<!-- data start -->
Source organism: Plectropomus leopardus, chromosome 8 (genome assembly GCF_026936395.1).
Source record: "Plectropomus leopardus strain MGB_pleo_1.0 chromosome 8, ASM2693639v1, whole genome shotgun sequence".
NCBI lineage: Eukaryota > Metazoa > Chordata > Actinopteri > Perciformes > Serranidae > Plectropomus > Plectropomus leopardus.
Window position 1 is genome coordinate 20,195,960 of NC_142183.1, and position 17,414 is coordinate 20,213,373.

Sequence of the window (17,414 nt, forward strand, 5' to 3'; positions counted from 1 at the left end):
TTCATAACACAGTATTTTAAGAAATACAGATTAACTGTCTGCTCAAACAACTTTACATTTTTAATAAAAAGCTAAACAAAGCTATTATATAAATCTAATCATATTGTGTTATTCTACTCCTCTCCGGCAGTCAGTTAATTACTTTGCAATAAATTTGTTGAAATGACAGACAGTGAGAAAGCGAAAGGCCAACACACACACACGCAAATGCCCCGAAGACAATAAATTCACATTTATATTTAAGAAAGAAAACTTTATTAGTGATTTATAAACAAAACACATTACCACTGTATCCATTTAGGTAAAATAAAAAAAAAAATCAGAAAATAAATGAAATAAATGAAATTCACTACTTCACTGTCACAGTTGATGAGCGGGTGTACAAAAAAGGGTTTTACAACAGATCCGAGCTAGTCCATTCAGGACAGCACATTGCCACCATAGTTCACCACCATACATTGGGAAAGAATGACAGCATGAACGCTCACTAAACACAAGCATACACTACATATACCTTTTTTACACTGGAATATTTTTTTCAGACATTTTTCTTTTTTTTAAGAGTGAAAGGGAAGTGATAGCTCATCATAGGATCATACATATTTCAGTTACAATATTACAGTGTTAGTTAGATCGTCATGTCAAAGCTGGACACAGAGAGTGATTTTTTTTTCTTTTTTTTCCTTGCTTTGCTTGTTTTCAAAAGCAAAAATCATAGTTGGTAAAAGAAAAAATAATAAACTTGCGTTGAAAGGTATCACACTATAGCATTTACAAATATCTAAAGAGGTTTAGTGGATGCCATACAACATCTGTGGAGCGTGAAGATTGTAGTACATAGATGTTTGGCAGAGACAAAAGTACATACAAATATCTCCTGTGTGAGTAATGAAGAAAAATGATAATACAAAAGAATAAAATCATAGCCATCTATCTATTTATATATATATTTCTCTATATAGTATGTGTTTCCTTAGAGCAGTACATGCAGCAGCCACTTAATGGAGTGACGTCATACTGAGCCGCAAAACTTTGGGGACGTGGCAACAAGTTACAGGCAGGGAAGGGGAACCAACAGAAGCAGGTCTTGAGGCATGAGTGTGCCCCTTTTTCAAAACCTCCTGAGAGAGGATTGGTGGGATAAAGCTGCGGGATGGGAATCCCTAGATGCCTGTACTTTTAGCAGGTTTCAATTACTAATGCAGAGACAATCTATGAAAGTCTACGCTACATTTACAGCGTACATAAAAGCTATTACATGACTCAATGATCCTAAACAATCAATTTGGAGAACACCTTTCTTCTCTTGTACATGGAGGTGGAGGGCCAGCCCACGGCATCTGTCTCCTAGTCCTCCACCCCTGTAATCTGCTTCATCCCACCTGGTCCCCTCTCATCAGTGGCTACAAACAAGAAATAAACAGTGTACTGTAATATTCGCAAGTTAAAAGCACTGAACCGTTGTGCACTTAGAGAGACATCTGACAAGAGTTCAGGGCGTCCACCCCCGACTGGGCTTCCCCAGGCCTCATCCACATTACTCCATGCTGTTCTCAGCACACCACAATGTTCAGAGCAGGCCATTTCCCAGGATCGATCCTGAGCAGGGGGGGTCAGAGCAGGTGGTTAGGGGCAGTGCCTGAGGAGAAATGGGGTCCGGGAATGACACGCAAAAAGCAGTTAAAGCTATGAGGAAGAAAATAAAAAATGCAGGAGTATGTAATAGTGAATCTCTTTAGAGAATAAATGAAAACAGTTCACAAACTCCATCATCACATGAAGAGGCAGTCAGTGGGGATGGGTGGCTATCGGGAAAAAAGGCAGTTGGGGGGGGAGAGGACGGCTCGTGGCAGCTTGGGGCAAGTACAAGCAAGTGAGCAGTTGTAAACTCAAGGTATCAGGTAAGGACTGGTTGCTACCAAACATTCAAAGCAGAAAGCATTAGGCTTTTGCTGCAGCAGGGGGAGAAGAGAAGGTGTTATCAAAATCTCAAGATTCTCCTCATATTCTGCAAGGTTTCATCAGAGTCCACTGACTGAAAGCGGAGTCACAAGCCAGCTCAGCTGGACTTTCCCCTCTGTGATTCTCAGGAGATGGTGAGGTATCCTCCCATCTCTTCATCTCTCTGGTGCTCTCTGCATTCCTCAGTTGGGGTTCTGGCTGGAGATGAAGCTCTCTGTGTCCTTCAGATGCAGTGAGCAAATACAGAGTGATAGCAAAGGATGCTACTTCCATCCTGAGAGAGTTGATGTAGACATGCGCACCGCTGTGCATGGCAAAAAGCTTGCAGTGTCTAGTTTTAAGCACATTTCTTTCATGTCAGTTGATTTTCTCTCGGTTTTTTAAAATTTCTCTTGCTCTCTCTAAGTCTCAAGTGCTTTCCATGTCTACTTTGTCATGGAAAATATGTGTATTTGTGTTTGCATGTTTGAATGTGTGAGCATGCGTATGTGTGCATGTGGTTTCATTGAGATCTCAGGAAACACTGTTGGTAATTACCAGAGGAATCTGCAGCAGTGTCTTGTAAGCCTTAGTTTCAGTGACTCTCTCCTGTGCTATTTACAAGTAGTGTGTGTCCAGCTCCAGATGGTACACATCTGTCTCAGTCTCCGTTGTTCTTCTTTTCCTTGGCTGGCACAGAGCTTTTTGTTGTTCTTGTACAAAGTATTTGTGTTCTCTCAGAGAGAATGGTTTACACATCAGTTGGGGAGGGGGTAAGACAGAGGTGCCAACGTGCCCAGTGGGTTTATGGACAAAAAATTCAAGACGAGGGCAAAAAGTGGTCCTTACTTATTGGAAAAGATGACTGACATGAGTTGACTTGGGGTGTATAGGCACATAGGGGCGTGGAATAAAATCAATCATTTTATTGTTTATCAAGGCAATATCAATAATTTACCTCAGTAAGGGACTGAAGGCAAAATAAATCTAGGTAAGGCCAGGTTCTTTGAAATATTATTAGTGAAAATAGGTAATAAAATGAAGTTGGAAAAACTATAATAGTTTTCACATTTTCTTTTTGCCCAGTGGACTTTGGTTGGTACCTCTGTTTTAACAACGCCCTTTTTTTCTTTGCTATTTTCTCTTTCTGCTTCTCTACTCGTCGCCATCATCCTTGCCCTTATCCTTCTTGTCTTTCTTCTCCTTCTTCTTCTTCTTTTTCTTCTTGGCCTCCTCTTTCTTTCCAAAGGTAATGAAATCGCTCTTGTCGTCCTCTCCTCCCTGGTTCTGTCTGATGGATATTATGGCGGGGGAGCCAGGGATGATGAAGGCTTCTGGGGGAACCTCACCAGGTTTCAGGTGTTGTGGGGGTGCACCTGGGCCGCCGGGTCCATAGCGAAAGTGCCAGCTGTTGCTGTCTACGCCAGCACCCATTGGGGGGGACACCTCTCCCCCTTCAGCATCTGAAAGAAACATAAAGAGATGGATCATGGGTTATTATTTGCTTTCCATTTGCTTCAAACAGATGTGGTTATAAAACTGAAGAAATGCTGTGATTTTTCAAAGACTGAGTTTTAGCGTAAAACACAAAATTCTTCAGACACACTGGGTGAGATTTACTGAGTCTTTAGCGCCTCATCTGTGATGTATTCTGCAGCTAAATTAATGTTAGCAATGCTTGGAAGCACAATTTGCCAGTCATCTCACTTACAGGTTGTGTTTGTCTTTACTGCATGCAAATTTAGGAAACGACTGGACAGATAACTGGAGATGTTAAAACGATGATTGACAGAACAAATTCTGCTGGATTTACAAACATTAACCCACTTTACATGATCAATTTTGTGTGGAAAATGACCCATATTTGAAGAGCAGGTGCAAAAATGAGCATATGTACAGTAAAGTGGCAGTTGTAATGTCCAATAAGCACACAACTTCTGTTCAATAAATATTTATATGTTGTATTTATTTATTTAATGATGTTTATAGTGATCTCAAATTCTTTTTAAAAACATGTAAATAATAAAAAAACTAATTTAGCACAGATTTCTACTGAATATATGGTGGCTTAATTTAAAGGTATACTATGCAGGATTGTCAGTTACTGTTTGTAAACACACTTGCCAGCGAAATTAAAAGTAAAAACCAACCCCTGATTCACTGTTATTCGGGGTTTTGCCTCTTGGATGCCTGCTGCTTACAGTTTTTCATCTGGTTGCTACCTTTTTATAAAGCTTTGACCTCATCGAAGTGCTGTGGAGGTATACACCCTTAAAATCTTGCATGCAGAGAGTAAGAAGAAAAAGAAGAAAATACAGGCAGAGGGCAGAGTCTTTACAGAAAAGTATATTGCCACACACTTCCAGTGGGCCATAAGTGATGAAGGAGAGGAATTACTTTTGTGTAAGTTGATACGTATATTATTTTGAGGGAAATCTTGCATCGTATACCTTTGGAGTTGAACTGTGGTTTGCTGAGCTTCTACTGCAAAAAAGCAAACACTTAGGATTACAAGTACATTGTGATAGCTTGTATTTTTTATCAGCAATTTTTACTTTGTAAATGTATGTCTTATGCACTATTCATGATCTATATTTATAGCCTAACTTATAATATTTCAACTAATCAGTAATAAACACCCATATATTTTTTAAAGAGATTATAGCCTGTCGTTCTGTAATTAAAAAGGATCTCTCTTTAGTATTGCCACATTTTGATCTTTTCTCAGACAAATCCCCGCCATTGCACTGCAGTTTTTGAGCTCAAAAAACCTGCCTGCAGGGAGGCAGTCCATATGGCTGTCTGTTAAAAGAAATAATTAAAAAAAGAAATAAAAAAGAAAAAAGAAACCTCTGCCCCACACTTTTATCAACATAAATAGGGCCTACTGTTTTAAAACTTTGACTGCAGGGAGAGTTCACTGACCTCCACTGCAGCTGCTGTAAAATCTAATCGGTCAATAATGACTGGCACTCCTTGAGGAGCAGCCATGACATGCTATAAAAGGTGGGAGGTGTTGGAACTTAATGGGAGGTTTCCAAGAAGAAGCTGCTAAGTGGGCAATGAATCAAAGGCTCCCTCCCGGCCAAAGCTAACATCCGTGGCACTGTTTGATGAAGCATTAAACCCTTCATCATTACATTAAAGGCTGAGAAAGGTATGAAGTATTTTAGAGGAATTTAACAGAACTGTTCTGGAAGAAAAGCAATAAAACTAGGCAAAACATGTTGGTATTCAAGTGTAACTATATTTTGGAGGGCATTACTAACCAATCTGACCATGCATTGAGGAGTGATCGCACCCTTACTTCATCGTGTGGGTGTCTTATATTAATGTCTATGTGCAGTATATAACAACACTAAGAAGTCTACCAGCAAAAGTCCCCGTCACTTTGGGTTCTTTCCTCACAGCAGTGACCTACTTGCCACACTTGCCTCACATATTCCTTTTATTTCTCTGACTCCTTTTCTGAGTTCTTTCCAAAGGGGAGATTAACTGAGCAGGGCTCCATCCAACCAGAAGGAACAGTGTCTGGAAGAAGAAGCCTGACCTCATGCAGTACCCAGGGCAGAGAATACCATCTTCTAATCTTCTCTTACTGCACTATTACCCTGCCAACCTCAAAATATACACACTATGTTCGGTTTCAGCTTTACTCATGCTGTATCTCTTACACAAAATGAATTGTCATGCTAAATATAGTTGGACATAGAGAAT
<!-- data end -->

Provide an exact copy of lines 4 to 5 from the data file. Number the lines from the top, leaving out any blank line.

Window position 1 is genome coordinate 20,195,960 of NC_142183.1, and position 17,414 is coordinate 20,213,373.

Sequence of the window (17,414 nt, forward strand, 5' to 3'; positions counted from 1 at the left end):